“Words, words, words!/I’m so sick of words/I get words all day through/Make me no undying vow/Show me now!/Don’t talk at all!/Show me!” – Lerner & Lowe, My Fair Lady
When John Kerry said he wanted to come to Jerusalem after the March elections to discuss the Iran negotiations and reviving peace talks with the Palestinians, Prime Minister Benjamin Netanyahu sent word back that he was too busy putting together a new coalition to see the American secretary of state, according to Israeli media reports.
But not too busy to meet a continuous stream of anti- Obama Republican lawmakers, most notably Speaker of the House John Boehner and Senate Majority Leader Mitch McConnell, a smattering of Democrats and various presidential wannabes. And in each of those meetings he lobbied hard against the administration’s Iran policies that he didn’t have time to discuss with Kerry.
Barack Obama was infuriated by Netanyahu’s election eve statements that there would be no Palestinian state while he was prime minister, and the Israeli leader’s weak attempt to walk that back failed to convince the president.See the latest opinion pieces on our Opinion & Blogs Facebook page
“We take him at his word when he said that it wouldn’t happen during his prime ministership,” Obama told the Huffington Post.
Seeing the growing rift between Washington and Jerusalem, others have decided to step in, particularly the French, who are pressing to update the land-for-peace formula of 1967’s UN Security Council Resolution 242.
They are shopping around a new resolution that reportedly would spell out a more specific “framework for negotiations,” including Jerusalem as a shared capital and borders based on the 1967 lines with some land swaps.
The Palestinians want to include a timetable for ending the occupation two years from now on the 50th anniversary of the Six Day War.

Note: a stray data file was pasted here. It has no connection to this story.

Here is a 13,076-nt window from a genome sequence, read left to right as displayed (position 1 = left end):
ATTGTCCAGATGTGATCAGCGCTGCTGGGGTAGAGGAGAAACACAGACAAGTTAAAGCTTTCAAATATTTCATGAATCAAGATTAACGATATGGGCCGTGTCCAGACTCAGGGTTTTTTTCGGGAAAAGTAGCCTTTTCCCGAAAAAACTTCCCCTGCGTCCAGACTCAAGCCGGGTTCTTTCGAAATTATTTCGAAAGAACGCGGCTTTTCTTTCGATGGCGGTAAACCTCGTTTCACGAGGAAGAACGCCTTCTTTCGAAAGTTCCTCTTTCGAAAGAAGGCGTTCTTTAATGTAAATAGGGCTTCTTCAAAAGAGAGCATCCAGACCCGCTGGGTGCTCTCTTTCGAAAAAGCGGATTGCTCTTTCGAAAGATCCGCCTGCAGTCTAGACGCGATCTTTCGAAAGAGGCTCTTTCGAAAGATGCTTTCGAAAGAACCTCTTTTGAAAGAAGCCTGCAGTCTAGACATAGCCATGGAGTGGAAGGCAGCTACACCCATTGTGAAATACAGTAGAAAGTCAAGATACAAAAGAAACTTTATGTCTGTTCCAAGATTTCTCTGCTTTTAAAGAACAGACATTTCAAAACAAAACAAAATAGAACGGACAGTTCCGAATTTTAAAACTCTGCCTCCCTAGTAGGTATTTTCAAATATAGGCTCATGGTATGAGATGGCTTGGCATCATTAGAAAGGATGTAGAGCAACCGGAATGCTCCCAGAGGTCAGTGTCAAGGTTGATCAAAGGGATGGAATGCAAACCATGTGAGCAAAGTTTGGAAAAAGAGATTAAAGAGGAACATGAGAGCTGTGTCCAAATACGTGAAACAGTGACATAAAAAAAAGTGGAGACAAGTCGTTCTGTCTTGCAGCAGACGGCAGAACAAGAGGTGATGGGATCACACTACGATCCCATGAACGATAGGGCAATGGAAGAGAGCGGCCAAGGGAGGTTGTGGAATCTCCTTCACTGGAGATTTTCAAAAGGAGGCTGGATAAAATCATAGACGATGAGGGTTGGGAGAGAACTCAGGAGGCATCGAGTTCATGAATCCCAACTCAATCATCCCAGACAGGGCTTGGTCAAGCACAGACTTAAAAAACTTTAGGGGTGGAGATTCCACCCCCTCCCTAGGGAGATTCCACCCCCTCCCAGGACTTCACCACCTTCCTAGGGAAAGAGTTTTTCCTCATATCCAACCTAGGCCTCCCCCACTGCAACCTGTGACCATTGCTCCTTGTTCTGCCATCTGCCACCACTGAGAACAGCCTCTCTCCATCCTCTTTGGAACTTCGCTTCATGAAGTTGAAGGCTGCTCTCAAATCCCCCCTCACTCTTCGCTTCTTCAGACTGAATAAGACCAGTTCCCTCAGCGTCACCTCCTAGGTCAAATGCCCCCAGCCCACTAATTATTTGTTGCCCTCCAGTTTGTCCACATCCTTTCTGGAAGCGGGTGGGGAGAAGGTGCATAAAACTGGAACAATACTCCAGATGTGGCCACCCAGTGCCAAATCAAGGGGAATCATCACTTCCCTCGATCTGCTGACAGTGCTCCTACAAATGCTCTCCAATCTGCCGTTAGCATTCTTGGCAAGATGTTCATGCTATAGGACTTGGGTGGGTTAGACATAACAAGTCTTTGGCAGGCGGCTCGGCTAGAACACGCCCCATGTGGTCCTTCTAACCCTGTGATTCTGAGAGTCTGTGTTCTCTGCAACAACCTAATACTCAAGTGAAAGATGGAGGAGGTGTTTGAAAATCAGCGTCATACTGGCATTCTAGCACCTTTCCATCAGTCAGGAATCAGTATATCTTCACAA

The Obama administration blocked similar efforts in the past, insisting those are issues to be decided at the negotiating table. Will it continue to do so in the face of growing evidence Netanyahu’s government will not support the two-state approach? Many in Netanyahu’s own Likud Party and among his coalition partners adamantly oppose Palestinian statehood. Some are even calling for annexation of the rest of the West Bank.
Even though Netanyahu declared in his 2009 Bar-Ilan speech and on subsequent occasions that he supported the two-state solution, his actions as prime minister belied that statement and he never sought the backing of the Likud or of his government; he’s less likely to do so now.
The Obama administration has a dilemma. It wants to repair relations with Israel and has dispatched the vice president and other top officials to reassure Israel of America’s love and unbreakable commitment to its security.
Obama has no stomach for another American peace initiative after two failed efforts and a firm conviction that neither Netanyahu nor Palestinian Authority President Mahmoud Abbas has the courage or the will to make the necessary tough historic decisions required for peace.